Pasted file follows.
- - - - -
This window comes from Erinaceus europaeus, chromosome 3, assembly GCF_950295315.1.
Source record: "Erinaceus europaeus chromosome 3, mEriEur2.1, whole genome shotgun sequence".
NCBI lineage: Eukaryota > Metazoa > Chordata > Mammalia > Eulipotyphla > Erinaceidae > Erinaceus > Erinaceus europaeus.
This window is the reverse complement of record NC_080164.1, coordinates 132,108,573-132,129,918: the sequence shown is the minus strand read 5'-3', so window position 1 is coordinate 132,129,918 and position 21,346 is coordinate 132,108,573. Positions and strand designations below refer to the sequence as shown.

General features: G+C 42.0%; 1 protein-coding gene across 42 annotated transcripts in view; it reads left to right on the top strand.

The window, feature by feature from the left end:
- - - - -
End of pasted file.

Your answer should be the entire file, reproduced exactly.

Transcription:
This window comes from Erinaceus europaeus, chromosome 3, assembly GCF_950295315.1.
Source record: "Erinaceus europaeus chromosome 3, mEriEur2.1, whole genome shotgun sequence".
NCBI lineage: Eukaryota > Metazoa > Chordata > Mammalia > Eulipotyphla > Erinaceidae > Erinaceus > Erinaceus europaeus.
This window is the reverse complement of record NC_080164.1, coordinates 132,108,573-132,129,918: the sequence shown is the minus strand read 5'-3', so window position 1 is coordinate 132,129,918 and position 21,346 is coordinate 132,108,573. Positions and strand designations below refer to the sequence as shown.

General features: G+C 42.0%; 1 protein-coding gene across 42 annotated transcripts in view; it reads left to right on the top strand.

The window, feature by feature from the left end: